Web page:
Wednesday, Apache stands out, along with Lowe’s, Marriot, NetEase, Papa John’s Int’l, Sea World, Square, Weibo, and Wendy’s. Thursday, AMC Entertainment Hldgs, Baidu, Beyond Meat, Big Lots, Discovery Communications, J C Penney, Keurig Dr. Pepper, Live Nation, and Steve Madden. Friday, FootLocker & Wayfair stand out but I don’t do the Earnings Calendar justice with these highlights. Please see all the tickers emboldened for a more complete picture.

Which brings us to other events, beyond NABE, and the canceled MWC—Mobile World Congress, the biggest smartphone/cellular event of the year, unfortunately, a victim of Coronavirus fears or caution, depending on how you view it. Note, Mid-America Restaurant Expo (Sunday)used to be known as the Pizza and Ice Cream Show but has morphed in the past two years. .The bulk of the New York International Toy Fair is ongoing, the character parade—sort of a toy, game, and hobby/craft mascot parade, is the kick off, as I write. Of course, Mattel & Hasbro met with analysts on Friday, Hasbro able to announce an extended contract with Disney for Star Wars & Marvel-related toys and games. Combined with winning the Princess license a couple of years ago, the extension of these licenses means Disney is please with Hasbro’s results, as are shareholders, evidently.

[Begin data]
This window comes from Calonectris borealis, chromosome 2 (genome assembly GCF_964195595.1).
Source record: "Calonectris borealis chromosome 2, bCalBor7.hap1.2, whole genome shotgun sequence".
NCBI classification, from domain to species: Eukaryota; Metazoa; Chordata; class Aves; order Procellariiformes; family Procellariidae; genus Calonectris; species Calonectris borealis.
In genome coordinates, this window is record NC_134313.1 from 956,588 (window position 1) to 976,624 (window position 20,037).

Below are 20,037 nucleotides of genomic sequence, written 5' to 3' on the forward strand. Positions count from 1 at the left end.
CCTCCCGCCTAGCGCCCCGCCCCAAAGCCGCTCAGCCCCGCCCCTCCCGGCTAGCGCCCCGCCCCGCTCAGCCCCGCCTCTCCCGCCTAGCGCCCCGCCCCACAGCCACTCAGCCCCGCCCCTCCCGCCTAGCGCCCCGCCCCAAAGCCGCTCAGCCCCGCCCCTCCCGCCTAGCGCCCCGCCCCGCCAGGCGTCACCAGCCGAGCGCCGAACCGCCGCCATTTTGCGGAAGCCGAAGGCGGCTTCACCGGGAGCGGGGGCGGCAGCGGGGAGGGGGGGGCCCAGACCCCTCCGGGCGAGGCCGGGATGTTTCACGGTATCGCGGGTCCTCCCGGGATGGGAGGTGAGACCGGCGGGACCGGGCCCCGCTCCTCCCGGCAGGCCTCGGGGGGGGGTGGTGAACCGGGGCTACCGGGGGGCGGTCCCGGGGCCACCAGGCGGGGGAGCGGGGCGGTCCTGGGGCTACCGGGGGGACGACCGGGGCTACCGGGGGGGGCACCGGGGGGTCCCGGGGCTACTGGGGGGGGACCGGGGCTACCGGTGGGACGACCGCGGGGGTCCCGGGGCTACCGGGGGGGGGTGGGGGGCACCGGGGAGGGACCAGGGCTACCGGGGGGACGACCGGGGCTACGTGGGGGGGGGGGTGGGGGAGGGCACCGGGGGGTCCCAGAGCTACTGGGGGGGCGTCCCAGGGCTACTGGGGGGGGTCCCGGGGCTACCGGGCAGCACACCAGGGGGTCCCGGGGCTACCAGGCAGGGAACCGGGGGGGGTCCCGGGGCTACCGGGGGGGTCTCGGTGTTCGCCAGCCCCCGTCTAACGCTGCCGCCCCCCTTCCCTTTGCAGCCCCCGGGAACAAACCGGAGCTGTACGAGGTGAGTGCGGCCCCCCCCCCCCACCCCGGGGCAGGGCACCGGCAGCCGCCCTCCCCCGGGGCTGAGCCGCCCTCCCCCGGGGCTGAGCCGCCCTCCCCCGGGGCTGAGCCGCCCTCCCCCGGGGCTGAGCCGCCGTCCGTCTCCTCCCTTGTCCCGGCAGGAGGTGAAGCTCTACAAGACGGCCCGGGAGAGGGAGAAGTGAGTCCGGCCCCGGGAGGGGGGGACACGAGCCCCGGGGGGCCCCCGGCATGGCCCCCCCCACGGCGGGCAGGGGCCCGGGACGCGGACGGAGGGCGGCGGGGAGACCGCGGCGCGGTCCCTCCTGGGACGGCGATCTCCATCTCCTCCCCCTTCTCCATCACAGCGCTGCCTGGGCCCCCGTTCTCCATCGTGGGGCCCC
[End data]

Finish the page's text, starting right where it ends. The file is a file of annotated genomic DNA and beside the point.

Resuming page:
The biggest event of the week is actually two JPMorgan events held simultaneously, at the same hotel in Miami Beach, FL. First up is the Global High Yield & Leveraged Finance Conference held with the Global Emerging Markets Corporate Conference, which other firms refer to as GEMS. JPMorgan, obviously, is striving to make the trip worthwhile, and not wasting an opportunity to maximize the location. They start Monday, as does JMP Securities’ Tech Research Conference participants can be viewed at
https://jmptech.ljfevents-rsvp.com/participating-companies, including both public and private companies. Close to Wall Street, BTIG’s Targeted Therapeutics is likely to be well attended, Monday, as might be the NBAA (Business Aircraft Ass’n) Leadership Conference in Orlando, FL. Consumer Brands was formerly called GMA—Grocery Manufacturers of America—host their Legal Conference, also starting Monday, in California.